theory is the dual-process theory, which states that trainees and practicing nurses' decision-
making processes are based on two sets of thinking processes. The first set of thinking is based
on intuition, recognition, and the nurses' experiences to make decisions concerning the different
situations that they experience in the course of their practices. The second set of thinking is
based on the scientific facts and factoring in the history of the condition and the patient involved
in the cases. Therefore, the second set of thinking is based on the patients' needs and therefore is
more objective and reliable. However, a nurse would be insufficiently equipped if they relied
only on the scientific angle of the findings without using the first set of thinking to arrive there.
The use of patient management problems is also another set of skills required under the
critical reasoning stage. The nurses in charge need to think critically about how the patients'
issues deterred them from accessing the medical intervention's healing processes. Therefore, the
nurses would conduct patient management to establish why the patient is not responding to the
medication and intervenetions they are put under.
Part A. Collect Cues and Recall Knowledge
Smoking contributes to the severity of Asthma witnessed in Mr. Smith. This is because
smoking causes further damage to the patient's lungs, yet Asthma means that the lungs cannot
support normal breathing activities. The smoke from cigarettes makes the airways, and the lungs
irritated and make them swollen and become dangerously narrow. Additionally, the smoke also
makes the lungs and airways fill up with sticky mucus, making the breathing process even more
labored. Therefore, smoking accelerates the effects of Asthma, which results in more danger to
the patients concerned.
Additionally, the lack of exercise contributes to the additional risk factor in Mr. Smith.
This is because the lack of exercise leads to obesity, which increases the patient's risk of
suffering from Asthma. However, the practice should be conducted in a manner that will not
cause unnecessary strain to the lungs, which will result in asthma attacks. Finally, the lack of an
asthma action plan increases Mr. Smith's susceptibility to suffering from an asthma attack.
Asthma action plans are essential in reducing the possibility of flare-ups and attacks. Therefore
the lack of such a plan exposes the patient to the chance of experiencing an asthma attack and
suffering from the effects.
From the symptom whereby the patient is talking in short sentences, it signifies shortness
of breath. Shortness of drag comes from blockage and inflammation of the airways and lungs,
which results in the patient breathing rapidly and needing to speak in short sentences as a coping
mechanism for the short supply of air in the lungs. The productive cough experienced in the
patient also signifies the body's attempt to expel the excess phlegm from the lungs and to clear
the airways. Additionally, the patient's sleep apnea and wheezing are a sign of a blocked chest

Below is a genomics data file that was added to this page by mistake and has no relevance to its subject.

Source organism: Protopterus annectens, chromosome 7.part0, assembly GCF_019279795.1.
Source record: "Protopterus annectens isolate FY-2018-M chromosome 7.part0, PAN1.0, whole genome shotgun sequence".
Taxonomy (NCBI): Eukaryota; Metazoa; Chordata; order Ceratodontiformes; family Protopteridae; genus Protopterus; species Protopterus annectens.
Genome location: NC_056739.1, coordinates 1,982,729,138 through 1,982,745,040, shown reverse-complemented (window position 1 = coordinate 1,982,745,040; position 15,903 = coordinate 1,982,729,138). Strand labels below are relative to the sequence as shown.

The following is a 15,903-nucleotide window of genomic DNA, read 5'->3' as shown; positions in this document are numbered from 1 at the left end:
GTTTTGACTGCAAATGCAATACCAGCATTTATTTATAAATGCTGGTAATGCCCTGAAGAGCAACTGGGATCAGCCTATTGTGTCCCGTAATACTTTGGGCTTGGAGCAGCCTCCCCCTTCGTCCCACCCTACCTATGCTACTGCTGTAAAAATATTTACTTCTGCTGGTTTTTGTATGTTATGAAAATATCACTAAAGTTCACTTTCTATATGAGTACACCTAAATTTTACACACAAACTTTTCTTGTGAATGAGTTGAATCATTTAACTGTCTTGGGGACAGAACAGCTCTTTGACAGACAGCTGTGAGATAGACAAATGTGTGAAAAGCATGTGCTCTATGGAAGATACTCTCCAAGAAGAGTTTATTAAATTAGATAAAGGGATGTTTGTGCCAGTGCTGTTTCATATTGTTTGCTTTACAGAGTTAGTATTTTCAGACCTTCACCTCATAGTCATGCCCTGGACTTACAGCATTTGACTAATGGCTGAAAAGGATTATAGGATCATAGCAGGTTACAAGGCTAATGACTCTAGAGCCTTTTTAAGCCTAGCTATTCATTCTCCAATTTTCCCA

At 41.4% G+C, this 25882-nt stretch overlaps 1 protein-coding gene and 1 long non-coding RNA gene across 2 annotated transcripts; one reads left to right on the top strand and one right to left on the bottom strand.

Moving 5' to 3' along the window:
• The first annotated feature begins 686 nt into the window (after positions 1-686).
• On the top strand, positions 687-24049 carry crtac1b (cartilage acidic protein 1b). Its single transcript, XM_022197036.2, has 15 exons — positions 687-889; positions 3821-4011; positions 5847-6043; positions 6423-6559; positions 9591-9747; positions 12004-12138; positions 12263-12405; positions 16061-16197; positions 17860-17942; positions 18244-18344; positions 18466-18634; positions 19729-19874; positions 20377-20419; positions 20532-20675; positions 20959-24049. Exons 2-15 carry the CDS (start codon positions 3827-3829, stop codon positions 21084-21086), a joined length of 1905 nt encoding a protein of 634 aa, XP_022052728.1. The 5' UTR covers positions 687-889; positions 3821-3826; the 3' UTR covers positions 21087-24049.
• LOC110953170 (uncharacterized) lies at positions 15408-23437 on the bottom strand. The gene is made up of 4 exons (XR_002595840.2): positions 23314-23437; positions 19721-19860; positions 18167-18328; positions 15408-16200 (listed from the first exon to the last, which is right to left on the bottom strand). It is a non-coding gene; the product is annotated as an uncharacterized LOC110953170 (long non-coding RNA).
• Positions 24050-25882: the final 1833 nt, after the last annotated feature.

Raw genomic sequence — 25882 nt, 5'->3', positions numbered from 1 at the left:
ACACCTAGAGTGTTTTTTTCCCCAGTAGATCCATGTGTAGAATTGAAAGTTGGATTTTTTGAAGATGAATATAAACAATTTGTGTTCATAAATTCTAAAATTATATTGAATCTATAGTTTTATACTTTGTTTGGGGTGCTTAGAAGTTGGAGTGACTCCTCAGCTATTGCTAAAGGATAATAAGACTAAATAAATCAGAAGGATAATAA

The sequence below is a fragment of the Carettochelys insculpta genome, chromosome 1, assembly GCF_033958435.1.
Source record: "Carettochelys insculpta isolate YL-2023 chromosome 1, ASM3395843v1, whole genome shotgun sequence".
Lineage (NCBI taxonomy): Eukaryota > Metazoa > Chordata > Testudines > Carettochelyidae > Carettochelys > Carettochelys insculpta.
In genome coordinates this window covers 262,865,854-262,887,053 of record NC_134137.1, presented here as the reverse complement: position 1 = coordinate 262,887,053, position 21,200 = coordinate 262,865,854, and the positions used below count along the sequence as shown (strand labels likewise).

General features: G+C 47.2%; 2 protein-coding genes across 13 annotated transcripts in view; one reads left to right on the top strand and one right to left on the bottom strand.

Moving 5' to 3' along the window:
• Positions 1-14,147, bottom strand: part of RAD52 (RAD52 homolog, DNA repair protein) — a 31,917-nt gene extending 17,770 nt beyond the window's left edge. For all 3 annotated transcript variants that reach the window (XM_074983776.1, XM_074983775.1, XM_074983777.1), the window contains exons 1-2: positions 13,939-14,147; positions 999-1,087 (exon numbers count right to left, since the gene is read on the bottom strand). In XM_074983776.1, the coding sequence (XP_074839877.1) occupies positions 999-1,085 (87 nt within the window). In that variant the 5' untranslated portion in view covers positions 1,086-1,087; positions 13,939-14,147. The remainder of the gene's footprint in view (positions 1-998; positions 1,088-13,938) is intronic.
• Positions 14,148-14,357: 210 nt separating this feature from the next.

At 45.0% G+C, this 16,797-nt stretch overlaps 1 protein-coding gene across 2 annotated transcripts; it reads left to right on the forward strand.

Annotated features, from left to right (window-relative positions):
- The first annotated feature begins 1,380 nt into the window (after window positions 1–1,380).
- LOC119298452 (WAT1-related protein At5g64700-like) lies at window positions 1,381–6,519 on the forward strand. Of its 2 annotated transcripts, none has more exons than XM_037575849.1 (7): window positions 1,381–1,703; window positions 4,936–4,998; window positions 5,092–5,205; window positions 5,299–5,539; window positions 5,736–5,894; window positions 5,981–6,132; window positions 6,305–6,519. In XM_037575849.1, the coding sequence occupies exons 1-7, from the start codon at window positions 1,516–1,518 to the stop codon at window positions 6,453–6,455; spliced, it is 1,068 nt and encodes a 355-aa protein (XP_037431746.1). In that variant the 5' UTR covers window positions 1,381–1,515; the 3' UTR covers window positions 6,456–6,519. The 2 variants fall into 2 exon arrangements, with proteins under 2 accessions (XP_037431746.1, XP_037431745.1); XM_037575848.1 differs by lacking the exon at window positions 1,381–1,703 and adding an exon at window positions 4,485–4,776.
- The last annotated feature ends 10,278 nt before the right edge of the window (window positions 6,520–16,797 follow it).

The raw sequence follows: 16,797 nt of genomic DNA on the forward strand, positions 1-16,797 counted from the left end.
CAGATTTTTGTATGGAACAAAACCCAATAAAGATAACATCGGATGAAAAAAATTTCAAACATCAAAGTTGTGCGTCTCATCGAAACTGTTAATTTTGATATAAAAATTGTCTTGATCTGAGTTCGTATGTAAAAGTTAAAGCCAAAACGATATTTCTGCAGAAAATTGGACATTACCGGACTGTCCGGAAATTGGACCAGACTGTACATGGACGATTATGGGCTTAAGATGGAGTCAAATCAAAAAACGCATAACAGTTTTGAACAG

cavity and lungs, which represents the need for the patient to go through an asthma action plan,
which will help fight the possibility of a severe asthma attack. The patient could have possibly
inherited the complication from his father. This is because the chronic obstructive pulmonary
disease that killed his father has characteristics similar to those experienced in Asthma.
Therefore, while Mr. Smith may not have inherited chronic obstructive pulmonary disease, he
may have inherited a milder form of it, that is, Asthma. Thus, this shows that the risk of parent to
child transfer of diseases is high. Therefore children should be tested early enough for the
possibility of having inherited any disorders from their parents.
Part B. Identify Problems, Establish Goals, Take Action and Evaluate Outcomes
Asthma is a chronic disease; it is a long-term complication that patients need to manage
as they seek long-term solutions. The condition causes narrowing and inflammation of the lungs
and airways. In some cases, the narrowing and inflammation may be going on even without
knowing the patients involved. When left untreated, asthma attacks will occur in the different
stages of the life of the patients. Asthma's acute symptoms come from the bronchospasm that
asthma patients experience, and they may be forced to undertake bronchodilator therapy to help
relax the constricted airways and lungs (Abbas et al., 2014). The acute and chronic inflammation
of the lungs and airways will contribute to the airways' caliber being negatively affected in their
functioning. Bronchial hyperresponsiveness will also be negatively affected due to the chronic
and acuteness of Asthma. The acute characteristics of Asthma may result in chronic ones. This is
because the lungs and airways' short-term inflammation will become a long-term problem,
mostly when it happens continuously. Other underlying issues will also contribute to the asthma
attack experienced being acute or chronic. Topics such as the inheritance of a parent's
complication will make the disease to be considered chronic since it may take time for the
condition to be discovered in the patient in question. The lifestyle choices, such as lack of